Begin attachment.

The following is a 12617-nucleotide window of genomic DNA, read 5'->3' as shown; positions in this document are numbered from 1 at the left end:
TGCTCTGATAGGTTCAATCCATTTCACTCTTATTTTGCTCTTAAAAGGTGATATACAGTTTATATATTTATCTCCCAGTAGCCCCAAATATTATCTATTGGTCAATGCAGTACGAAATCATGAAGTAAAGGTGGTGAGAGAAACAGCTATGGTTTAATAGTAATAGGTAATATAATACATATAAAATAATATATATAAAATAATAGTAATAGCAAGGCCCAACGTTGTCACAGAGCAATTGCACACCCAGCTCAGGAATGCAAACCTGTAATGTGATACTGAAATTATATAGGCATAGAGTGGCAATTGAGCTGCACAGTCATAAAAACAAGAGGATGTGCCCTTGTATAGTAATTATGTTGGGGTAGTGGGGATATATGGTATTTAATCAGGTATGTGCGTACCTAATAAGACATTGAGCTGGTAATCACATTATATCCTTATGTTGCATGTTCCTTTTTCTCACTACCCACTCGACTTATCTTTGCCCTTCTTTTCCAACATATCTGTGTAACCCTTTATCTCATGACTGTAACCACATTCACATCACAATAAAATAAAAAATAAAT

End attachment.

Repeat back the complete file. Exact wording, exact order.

The following is a 12617-nucleotide window of genomic DNA, read 5'->3' as shown; positions in this document are numbered from 1 at the left end:
TGCTCTGATAGGTTCAATCCATTTCACTCTTATTTTGCTCTTAAAAGGTGATATACAGTTTATATATTTATCTCCCAGTAGCCCCAAATATTATCTATTGGTCAATGCAGTACGAAATCATGAAGTAAAGGTGGTGAGAGAAACAGCTATGGTTTAATAGTAATAGGTAATATAATACATATAAAATAATATATATAAAATAATAGTAATAGCAAGGCCCAACGTTGTCACAGAGCAATTGCACACCCAGCTCAGGAATGCAAACCTGTAATGTGATACTGAAATTATATAGGCATAGAGTGGCAATTGAGCTGCACAGTCATAAAAACAAGAGGATGTGCCCTTGTATAGTAATTATGTTGGGGTAGTGGGGATATATGGTATTTAATCAGGTATGTGCGTACCTAATAAGACATTGAGCTGGTAATCACATTATATCCTTATGTTGCATGTTCCTTTTTCTCACTACCCACTCGACTTATCTTTGCCCTTCTTTTCCAACATATCTGTGTAACCCTTTATCTCATGACTGTAACCACATTCACATCACAATAAAATAAAAAATAAAT